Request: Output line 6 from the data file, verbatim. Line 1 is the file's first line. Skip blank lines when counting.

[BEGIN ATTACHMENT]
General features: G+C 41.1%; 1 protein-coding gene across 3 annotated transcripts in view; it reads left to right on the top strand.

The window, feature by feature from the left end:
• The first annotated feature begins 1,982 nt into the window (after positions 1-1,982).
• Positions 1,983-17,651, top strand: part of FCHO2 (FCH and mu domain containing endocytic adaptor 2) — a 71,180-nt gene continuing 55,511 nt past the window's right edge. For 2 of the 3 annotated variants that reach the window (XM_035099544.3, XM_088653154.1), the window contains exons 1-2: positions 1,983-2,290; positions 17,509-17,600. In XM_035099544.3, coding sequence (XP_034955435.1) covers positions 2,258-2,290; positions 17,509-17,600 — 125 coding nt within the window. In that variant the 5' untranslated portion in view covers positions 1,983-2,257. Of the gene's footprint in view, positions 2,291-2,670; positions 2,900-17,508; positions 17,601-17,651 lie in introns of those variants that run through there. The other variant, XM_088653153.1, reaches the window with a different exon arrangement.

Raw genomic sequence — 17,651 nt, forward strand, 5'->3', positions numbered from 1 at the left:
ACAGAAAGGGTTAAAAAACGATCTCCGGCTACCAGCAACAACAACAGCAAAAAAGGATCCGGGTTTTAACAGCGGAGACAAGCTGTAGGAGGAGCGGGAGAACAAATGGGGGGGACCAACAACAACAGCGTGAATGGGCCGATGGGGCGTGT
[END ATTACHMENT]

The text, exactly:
ACAGAAAGGGTTAAAAAACGATCTCCGGCTACCAGCAACAACAACAGCAAAAAAGGATCCGGGTTTTAACAGCGGAGACAAGCTGTAGGAGGAGCGGGAGAACAAATGGGGGGGACCAACAACAACAGCGTGAATGGGCCGATGGGGCGTGT